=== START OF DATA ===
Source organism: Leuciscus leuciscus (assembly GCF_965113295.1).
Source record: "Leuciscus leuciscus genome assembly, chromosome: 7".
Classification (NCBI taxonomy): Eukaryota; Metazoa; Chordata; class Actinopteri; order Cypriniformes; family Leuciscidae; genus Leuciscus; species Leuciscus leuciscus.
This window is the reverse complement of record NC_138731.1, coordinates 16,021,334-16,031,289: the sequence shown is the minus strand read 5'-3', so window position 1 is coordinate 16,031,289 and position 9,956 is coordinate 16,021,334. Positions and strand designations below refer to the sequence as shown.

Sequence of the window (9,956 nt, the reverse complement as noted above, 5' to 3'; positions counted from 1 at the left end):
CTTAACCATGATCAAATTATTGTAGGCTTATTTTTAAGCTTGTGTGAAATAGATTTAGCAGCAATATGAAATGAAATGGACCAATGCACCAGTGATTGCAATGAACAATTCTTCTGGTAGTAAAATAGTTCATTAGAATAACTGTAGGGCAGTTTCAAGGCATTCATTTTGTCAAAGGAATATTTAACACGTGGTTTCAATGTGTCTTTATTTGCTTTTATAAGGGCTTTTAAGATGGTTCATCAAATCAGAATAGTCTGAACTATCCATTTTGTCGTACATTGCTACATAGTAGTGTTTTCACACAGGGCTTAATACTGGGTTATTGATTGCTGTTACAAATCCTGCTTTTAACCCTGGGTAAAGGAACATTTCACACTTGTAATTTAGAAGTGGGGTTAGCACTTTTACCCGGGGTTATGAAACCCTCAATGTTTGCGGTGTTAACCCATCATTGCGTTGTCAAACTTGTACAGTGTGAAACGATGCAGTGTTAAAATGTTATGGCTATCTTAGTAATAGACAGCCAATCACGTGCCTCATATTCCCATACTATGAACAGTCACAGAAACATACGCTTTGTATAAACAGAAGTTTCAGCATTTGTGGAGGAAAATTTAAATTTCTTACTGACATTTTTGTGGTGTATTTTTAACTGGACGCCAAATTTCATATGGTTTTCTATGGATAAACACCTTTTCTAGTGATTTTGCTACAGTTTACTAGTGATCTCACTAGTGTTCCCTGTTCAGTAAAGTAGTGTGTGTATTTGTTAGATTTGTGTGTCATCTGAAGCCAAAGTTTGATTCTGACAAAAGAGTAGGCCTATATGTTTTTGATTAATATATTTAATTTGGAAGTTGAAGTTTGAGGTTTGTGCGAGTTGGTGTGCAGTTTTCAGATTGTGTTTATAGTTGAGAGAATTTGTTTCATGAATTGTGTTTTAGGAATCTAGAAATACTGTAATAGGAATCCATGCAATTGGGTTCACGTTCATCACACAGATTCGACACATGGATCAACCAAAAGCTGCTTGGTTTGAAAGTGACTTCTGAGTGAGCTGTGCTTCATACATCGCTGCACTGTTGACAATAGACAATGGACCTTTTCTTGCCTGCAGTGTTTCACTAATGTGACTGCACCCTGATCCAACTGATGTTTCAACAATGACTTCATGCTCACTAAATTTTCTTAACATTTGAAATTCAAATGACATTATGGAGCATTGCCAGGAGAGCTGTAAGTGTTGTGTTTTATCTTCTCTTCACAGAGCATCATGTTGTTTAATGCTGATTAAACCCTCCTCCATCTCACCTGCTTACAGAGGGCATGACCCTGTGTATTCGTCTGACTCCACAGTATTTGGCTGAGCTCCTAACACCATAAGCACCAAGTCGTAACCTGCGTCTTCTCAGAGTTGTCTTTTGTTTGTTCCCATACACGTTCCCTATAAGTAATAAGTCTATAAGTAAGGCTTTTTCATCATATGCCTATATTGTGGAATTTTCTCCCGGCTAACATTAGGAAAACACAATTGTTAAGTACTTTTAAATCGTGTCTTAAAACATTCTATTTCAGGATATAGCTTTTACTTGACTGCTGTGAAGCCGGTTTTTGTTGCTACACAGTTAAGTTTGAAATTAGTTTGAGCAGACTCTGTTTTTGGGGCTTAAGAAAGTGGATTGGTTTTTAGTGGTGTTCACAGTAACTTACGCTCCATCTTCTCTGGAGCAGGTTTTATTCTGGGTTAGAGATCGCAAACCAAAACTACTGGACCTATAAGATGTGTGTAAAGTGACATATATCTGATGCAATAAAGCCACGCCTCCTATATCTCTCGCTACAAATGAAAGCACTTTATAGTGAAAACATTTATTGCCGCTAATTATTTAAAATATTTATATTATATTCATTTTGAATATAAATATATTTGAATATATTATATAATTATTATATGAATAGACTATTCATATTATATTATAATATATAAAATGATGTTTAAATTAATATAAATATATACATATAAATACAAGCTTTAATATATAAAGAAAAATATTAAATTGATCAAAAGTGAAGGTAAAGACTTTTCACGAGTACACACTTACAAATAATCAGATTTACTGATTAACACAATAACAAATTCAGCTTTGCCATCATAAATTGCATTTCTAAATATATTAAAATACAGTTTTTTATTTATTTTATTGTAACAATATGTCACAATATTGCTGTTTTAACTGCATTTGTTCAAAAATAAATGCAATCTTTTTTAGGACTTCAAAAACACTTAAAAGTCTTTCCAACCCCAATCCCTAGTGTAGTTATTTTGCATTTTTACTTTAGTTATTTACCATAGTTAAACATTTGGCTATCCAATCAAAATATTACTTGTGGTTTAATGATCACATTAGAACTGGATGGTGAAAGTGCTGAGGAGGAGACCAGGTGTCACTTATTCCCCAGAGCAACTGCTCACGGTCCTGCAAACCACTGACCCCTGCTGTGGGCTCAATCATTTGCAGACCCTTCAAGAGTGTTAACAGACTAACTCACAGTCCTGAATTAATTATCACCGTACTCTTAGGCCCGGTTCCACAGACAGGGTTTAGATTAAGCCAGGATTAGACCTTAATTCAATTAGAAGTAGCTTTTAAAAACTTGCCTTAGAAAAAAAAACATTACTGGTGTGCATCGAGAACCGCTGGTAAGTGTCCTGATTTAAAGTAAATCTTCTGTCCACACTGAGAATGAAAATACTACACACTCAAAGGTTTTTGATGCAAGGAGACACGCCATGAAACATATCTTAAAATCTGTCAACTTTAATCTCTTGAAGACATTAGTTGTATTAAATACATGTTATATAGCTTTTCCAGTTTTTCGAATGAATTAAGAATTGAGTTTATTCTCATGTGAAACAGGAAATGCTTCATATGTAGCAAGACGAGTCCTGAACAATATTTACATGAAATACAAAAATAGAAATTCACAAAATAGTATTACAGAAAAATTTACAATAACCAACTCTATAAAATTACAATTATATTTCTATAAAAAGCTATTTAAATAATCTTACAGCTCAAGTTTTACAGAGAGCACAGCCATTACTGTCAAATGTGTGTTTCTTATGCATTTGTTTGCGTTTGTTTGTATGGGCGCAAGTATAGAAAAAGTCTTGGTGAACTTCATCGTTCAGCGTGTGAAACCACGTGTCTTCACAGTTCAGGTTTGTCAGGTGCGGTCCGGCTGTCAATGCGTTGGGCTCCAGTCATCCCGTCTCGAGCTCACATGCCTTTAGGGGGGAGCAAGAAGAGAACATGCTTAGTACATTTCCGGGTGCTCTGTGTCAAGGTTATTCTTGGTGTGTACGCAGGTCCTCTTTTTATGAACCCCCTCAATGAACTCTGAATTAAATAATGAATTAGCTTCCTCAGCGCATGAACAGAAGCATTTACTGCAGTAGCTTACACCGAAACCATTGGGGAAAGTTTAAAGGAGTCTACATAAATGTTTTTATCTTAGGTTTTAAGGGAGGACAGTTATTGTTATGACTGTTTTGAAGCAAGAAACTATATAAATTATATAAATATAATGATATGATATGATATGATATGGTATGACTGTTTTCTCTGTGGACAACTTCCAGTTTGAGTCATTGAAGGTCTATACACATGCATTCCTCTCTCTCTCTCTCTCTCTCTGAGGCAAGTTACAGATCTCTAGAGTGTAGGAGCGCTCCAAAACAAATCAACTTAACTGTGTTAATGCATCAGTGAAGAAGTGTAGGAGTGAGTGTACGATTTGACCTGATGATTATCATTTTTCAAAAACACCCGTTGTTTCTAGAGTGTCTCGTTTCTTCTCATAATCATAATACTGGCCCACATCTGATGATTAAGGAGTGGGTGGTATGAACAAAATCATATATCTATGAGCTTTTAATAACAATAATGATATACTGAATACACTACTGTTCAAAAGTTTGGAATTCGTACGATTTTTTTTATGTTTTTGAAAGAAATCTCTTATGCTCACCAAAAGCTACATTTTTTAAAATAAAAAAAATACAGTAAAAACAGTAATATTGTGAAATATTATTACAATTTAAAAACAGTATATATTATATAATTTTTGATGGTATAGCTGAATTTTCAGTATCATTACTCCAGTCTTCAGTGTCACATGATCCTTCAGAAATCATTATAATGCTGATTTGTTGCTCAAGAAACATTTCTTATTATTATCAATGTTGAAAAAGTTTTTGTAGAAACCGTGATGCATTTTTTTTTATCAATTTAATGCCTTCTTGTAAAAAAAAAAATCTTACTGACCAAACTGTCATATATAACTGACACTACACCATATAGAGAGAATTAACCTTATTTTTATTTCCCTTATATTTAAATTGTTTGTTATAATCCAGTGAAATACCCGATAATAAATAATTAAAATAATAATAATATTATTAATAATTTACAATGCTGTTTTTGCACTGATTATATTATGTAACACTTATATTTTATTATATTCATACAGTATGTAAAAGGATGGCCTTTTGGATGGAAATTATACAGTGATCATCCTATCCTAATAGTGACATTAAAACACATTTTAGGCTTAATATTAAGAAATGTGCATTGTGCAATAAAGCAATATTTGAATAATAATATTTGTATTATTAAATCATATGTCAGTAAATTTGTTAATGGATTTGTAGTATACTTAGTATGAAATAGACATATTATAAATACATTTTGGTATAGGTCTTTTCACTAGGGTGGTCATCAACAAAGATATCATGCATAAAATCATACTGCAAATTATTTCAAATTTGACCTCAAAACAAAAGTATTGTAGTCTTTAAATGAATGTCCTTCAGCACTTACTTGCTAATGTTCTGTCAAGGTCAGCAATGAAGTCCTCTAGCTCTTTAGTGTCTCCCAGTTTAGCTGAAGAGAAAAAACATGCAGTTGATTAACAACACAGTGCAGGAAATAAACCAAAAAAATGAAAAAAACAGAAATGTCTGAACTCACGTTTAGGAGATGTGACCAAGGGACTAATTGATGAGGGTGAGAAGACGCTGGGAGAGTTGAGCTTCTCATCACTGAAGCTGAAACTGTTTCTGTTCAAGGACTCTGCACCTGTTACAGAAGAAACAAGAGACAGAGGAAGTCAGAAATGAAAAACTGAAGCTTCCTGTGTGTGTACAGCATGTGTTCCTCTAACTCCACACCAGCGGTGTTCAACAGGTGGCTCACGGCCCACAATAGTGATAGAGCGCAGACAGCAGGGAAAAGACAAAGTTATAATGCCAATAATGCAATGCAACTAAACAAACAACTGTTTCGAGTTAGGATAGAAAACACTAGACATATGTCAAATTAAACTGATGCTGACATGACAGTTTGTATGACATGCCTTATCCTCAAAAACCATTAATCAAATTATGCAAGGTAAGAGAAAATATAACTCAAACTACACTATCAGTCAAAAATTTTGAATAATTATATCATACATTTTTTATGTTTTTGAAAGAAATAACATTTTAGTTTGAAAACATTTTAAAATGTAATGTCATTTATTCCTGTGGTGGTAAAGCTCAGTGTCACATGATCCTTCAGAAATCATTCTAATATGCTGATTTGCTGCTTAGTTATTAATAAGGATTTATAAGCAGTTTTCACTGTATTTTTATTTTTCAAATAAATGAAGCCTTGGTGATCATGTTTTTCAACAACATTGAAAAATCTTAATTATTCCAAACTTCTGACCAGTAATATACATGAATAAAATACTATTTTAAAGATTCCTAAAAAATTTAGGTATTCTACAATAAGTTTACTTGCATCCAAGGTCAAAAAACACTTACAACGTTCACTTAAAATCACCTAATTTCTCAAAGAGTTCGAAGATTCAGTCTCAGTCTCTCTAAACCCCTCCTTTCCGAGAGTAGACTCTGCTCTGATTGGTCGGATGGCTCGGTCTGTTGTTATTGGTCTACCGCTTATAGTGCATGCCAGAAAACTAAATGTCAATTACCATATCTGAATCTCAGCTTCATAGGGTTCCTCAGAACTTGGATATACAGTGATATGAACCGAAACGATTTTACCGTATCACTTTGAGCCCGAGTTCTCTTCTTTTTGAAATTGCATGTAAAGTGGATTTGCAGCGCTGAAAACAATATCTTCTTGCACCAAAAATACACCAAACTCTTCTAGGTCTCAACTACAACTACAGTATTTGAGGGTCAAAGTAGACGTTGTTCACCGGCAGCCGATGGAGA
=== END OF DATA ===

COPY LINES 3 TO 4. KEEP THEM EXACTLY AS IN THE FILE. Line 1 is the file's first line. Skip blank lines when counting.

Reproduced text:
Classification (NCBI taxonomy): Eukaryota; Metazoa; Chordata; class Actinopteri; order Cypriniformes; family Leuciscidae; genus Leuciscus; species Leuciscus leuciscus.
This window is the reverse complement of record NC_138731.1, coordinates 16,021,334-16,031,289: the sequence shown is the minus strand read 5'-3', so window position 1 is coordinate 16,031,289 and position 9,956 is coordinate 16,021,334. Positions and strand designations below refer to the sequence as shown.